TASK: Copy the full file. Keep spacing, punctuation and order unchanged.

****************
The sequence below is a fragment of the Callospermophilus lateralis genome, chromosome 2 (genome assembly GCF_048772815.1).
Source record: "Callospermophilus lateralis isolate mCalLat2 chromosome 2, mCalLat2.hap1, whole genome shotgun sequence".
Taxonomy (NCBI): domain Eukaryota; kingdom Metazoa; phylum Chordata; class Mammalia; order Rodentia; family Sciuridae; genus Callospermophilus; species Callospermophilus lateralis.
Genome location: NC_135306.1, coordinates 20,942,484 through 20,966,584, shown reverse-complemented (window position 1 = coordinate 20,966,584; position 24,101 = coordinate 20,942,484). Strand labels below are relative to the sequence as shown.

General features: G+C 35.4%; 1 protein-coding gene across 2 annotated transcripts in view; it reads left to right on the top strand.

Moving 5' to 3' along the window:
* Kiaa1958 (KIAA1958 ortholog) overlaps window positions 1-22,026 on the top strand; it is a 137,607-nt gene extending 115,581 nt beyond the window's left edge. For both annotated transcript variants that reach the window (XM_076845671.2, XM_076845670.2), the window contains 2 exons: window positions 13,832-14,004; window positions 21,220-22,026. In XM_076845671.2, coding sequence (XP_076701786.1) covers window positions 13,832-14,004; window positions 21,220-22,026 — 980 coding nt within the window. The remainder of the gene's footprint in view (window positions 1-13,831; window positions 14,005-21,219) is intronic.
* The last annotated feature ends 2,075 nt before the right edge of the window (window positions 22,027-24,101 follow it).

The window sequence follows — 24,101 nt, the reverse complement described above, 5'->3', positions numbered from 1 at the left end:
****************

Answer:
The sequence below is a fragment of the Callospermophilus lateralis genome, chromosome 2 (genome assembly GCF_048772815.1).
Source record: "Callospermophilus lateralis isolate mCalLat2 chromosome 2, mCalLat2.hap1, whole genome shotgun sequence".
Taxonomy (NCBI): domain Eukaryota; kingdom Metazoa; phylum Chordata; class Mammalia; order Rodentia; family Sciuridae; genus Callospermophilus; species Callospermophilus lateralis.
Genome location: NC_135306.1, coordinates 20,942,484 through 20,966,584, shown reverse-complemented (window position 1 = coordinate 20,966,584; position 24,101 = coordinate 20,942,484). Strand labels below are relative to the sequence as shown.

General features: G+C 35.4%; 1 protein-coding gene across 2 annotated transcripts in view; it reads left to right on the top strand.

Moving 5' to 3' along the window:
* Kiaa1958 (KIAA1958 ortholog) overlaps window positions 1-22,026 on the top strand; it is a 137,607-nt gene extending 115,581 nt beyond the window's left edge. For both annotated transcript variants that reach the window (XM_076845671.2, XM_076845670.2), the window contains 2 exons: window positions 13,832-14,004; window positions 21,220-22,026. In XM_076845671.2, coding sequence (XP_076701786.1) covers window positions 13,832-14,004; window positions 21,220-22,026 — 980 coding nt within the window. The remainder of the gene's footprint in view (window positions 1-13,831; window positions 14,005-21,219) is intronic.
* The last annotated feature ends 2,075 nt before the right edge of the window (window positions 22,027-24,101 follow it).

The window sequence follows — 24,101 nt, the reverse complement described above, 5'->3', positions numbered from 1 at the left end: